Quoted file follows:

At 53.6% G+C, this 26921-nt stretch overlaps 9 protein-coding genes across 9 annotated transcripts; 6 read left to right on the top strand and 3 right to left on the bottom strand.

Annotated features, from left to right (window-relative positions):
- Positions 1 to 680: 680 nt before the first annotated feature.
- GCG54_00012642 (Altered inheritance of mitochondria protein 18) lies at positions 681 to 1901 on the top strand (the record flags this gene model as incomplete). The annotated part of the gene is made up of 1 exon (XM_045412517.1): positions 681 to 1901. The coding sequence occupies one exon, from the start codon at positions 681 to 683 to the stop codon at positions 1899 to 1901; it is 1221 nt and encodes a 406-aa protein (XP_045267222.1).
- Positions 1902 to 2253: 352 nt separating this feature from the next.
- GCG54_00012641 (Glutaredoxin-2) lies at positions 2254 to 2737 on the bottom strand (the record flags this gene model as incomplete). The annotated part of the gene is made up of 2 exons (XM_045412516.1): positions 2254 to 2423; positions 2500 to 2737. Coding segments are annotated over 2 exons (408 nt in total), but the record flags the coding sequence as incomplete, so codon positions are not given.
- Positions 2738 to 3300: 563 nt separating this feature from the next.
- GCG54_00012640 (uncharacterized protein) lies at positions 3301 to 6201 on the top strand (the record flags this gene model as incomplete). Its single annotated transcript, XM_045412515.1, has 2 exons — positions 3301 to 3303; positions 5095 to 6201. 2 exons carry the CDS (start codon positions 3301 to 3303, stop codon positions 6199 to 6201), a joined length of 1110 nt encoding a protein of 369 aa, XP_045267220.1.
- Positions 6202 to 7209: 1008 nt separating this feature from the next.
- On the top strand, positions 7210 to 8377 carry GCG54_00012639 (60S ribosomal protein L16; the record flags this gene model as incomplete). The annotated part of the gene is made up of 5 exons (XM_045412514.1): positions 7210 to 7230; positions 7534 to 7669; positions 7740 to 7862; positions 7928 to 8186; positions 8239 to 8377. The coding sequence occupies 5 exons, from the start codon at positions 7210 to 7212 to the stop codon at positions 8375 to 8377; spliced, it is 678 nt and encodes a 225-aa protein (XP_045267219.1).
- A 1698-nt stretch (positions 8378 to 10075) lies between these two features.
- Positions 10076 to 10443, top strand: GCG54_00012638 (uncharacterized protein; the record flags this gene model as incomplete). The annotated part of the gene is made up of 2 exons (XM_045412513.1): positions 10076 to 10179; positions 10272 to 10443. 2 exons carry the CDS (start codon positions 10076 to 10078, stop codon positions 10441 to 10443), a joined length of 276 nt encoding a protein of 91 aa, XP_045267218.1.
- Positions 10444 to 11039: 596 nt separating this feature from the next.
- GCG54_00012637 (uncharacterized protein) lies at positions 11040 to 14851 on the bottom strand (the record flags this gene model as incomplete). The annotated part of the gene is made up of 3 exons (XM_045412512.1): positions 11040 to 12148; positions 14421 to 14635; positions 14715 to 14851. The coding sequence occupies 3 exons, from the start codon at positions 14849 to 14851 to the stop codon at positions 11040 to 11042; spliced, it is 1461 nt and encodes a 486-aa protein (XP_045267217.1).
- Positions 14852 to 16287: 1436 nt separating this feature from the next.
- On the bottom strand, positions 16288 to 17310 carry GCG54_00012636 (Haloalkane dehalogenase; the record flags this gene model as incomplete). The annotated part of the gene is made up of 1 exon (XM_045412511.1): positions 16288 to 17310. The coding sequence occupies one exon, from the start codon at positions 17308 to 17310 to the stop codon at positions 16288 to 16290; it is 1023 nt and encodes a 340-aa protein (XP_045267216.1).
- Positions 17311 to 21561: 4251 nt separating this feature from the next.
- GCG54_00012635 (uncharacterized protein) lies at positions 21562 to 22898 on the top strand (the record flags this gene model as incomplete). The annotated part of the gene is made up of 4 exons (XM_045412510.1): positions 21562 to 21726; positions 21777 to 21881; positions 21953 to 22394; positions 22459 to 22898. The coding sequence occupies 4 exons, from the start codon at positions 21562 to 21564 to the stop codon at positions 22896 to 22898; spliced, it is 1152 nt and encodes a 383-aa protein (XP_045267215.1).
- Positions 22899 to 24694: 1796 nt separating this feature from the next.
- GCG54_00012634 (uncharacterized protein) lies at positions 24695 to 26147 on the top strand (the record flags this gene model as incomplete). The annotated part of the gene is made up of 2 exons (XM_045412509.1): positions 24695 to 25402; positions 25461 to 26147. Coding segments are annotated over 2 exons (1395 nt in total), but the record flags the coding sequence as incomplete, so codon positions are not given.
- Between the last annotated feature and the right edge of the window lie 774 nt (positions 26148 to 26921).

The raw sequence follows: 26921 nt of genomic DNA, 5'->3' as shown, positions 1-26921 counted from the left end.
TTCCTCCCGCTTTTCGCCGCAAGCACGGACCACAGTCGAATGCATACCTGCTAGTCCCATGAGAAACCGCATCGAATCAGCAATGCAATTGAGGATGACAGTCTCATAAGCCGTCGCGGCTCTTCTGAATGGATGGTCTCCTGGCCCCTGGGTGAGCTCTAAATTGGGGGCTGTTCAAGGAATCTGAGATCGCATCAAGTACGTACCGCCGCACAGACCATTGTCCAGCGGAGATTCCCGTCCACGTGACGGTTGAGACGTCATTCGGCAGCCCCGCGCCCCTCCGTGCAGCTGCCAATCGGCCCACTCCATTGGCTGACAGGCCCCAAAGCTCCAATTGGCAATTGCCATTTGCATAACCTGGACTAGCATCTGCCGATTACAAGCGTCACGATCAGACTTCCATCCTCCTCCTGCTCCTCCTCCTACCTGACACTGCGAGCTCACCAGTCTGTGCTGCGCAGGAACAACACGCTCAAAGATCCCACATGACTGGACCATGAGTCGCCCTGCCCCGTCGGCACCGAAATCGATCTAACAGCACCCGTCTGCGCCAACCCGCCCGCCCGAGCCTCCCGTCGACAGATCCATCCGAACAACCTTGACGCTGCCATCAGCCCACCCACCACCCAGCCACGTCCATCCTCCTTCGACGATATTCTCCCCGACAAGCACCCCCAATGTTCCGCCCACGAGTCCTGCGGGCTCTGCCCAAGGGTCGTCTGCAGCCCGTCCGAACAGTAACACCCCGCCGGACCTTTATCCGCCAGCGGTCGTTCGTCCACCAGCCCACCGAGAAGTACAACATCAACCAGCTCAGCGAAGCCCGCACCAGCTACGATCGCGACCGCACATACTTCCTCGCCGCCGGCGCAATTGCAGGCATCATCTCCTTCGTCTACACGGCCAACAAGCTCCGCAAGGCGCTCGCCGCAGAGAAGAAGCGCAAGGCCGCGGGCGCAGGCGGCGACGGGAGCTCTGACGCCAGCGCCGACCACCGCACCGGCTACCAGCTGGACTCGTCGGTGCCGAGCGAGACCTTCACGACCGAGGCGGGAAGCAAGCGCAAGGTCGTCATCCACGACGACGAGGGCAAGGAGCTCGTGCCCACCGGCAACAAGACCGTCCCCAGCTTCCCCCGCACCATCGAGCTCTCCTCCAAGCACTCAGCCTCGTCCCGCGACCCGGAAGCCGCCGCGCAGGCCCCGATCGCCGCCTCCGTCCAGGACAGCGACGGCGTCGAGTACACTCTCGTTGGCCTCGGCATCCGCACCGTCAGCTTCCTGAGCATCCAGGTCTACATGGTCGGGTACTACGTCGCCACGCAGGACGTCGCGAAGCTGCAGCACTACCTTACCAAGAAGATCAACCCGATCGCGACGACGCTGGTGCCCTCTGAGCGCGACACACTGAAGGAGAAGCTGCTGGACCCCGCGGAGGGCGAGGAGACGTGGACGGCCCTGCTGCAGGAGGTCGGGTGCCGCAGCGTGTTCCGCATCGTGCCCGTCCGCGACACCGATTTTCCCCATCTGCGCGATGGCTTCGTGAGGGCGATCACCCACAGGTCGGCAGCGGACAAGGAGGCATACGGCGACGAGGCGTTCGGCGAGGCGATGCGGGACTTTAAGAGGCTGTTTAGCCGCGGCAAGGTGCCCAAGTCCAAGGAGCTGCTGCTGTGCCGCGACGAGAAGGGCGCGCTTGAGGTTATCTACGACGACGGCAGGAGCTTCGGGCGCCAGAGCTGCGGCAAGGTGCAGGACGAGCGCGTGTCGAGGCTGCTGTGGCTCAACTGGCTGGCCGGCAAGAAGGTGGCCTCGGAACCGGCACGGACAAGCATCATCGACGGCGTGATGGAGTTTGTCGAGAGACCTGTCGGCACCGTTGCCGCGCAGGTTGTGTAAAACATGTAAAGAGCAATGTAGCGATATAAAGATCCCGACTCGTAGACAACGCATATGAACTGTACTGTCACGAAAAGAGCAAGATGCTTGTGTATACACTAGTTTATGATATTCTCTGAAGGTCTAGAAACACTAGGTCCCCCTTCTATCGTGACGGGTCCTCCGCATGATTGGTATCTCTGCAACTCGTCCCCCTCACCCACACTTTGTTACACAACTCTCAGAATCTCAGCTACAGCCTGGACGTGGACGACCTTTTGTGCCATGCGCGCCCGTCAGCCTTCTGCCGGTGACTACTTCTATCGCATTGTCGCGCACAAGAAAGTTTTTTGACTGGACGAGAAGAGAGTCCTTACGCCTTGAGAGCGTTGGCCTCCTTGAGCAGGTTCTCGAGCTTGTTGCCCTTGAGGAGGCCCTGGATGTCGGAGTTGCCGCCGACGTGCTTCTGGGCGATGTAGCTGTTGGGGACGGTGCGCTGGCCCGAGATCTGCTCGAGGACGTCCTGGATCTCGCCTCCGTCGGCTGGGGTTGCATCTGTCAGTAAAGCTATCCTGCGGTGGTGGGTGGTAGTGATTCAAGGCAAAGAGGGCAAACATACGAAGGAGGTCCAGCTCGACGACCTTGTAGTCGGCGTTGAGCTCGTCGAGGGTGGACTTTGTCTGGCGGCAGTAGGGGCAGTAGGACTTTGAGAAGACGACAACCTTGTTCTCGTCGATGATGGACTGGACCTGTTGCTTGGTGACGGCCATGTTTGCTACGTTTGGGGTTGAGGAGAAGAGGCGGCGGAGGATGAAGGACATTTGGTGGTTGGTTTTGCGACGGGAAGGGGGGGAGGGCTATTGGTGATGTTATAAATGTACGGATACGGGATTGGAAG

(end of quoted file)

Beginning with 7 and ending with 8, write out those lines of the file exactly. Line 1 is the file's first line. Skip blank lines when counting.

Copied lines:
- Positions 2738 to 3300: 563 nt separating this feature from the next.
- GCG54_00012640 (uncharacterized protein) lies at positions 3301 to 6201 on the top strand (the record flags this gene model as incomplete). Its single annotated transcript, XM_045412515.1, has 2 exons — positions 3301 to 3303; positions 5095 to 6201. 2 exons carry the CDS (start codon positions 3301 to 3303, stop codon positions 6199 to 6201), a joined length of 1110 nt encoding a protein of 369 aa, XP_045267220.1.